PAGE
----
Years from now we may not look back on the 2013 draft as one that produced all-stars and superstars—most experts agree that it’s the weakest draft class in quite some time—but it will be remembered for its tantalizing unpredictability and excitement. Any draft that makes you drop an f-bomb twice during the first four selections (Yep, I was a little surprised) is anything but boring.
In retrospect we should’ve been prepared to tear up our mocks drafts and throw them into the air like confetti. Although most people believed that Nerlens Noel would go first overall, few people believed it with the kind of conviction expressed before past drafts—last year’s Anthony Davis draft, for example. And when the team with the first overall pick attempts to trade that pick for weeks leading up to the draft, it’s a sign that they’re really not sure who they like.
But while Noel squirmed in seat and attempted to put on a brave face to the camera being shoved right in said face, his pain was Anthony Bennett, and Canada’s, gain.
The Top-10 Picks
So to the shock of many (Bill Simmons included) Anthony Bennett, the bruising forward from UNLV, was selected 1st overall by the Cleveland Cavaliers. With Anderson Varejao at centre, the Cavs didn’t need a 5—particularly someone coming off knee surgery. Big men with injury problems should scare any team drafting high—just ask any Portland fan about Sam Bowie and Greg Oden and they’ll tell you as much…before they start to cry.
From an historical perspective Bennett’s selection was significant. He became the highest Canadian drafted in NBA history—beating out his new teammate, Tristan Thompson, who was picked 4th overall in 2011. Bennett, who hails from Toronto, can score the basketball and has a nice outside shot, however, there’s been question marks about his weight (he’s 6’7”, 260, by most estimates) and might be too slow to play small forward. Most experts feel like he’s more of a power-forward, which makes the selection strange, considering that with Thompson, the Cavs already possess a promising player at the 4 spot.
The Orlando Magic were up next and selected Indiana’s Victor Oladipo, a defensive specialist who many believe, if he reaches his full potential, could become the next Dwyane Wade. That’s lofty praise indeed, but even now Oladipo will be able to really help the Magic. He’s an incredibly hard worker—no veteran is going to outwork him in the gym—and his maturity, and defensive intensity, will really help a young, rebuilding team like the Magic. If he can improve his shooting he’ll become a star.
Selecting 3rd were the Washington Wizards, a team looking to add to the young, talented backcourt of John Wall, and last year’s pick Bradley Beal. The Wizards complemented that aforementioned duo by selecting Georgetown’s Otto Porter. Porter is a small forward with great length and should be a perfect fit for the Wiz. The knock on Porter was the fact that he had no true discernable skill—he did a lot of things decently, but wasn’t great at one particular thing—but he’s a solid defender who can score and the Wizards don’t need him to be a superstar straight out of the gate.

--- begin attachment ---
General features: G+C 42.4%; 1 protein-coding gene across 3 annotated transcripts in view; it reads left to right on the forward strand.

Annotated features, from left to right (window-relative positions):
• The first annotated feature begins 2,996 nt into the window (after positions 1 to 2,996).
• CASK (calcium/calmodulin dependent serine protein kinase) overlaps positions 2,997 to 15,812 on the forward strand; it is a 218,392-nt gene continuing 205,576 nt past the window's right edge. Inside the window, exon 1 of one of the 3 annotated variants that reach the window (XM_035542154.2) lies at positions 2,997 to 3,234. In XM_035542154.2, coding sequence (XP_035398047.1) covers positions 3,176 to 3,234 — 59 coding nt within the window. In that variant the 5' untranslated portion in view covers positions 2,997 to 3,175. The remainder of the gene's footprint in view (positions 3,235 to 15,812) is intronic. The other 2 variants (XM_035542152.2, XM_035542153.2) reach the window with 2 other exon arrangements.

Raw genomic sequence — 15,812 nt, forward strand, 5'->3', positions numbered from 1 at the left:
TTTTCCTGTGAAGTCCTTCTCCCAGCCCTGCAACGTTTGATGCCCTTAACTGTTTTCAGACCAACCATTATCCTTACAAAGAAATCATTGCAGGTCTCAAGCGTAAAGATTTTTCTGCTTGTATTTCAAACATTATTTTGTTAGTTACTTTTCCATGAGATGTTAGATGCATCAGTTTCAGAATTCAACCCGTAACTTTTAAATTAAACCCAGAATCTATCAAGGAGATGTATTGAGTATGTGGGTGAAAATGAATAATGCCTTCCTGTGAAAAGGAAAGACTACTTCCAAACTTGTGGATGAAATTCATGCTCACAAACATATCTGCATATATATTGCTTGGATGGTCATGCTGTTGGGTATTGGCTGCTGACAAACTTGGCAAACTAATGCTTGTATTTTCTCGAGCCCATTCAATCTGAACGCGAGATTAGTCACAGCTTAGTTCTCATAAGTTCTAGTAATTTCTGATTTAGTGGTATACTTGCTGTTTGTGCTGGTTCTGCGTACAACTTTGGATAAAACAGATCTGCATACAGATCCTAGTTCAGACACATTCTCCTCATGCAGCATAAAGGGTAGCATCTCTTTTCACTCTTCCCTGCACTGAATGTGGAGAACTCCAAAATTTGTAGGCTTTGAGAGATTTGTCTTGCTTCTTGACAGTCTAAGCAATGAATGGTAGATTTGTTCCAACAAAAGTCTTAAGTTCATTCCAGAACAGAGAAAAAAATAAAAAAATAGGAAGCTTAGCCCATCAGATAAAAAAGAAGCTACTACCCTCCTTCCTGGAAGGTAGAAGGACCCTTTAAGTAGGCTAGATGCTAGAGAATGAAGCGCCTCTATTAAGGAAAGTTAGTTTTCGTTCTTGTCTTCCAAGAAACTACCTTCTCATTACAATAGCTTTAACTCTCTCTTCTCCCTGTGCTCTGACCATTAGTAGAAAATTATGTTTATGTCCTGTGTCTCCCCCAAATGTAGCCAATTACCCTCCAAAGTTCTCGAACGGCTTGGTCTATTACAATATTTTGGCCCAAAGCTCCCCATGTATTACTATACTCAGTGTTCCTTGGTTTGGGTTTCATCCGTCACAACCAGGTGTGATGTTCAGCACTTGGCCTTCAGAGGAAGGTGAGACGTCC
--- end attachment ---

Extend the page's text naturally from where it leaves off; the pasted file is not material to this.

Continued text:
The woeful, miserable Charlotte Bobcats selected 4th and their pick elicited numerous ‘what the hells?!’ from people in the Barclays Center and those watching at home. With Noel, Alex Len, and Ben McLemore—the 3 most talented players still available—on the table, Charlotte selected Indiana’s Cody Zeller. Zeller is a talented big who has good moves around the basket, and can hit from midrange, but if MJ wanted a big, Len and Noel were better options. What’s more, McLemore was the most talented and exciting player still available and Charlotte has to be concerned with putting butts on seats. Sure, they have needs at centre, but the team has needs at EVERY position. Just pick the best player. A head-scratching decision, but not the first from this team.
Up next were the Phoenix Suns, who were probably shocked that the likes of Len and Noel had fallen so far. With their pick they selected Maryland’s Ukrainian big-man Alex Len. Len has all the skills you want from a big man, but there were some concerns about his drive and, of course, about his surgically fused ankle. Given that the Phoenix training staff is legendary, however, Suns fans shouldn’t be too concerned.
And then Nerlens Noel was finally put out of his misery. Shockingly the Pelicans selected him with the 6th pick—or at least it was shocking at the time. For about 5 minutes there was the prospect of Noel teaming up with fellow Wildcat Anthony Davis—we even has a nickname ready for the team: The Block Party. But no sooner did we think of the rim protection in The Big Easy, then the Pelicans traded Noel and a first-round pick to the 76ers for all-star point-guard, Jrue Holiday. Holiday was fantastic for a bad team last year and should excel on a promising young team in Louisiana. From the Sixers perspective taking a punt on another centre with injury issues seems curious to say the least.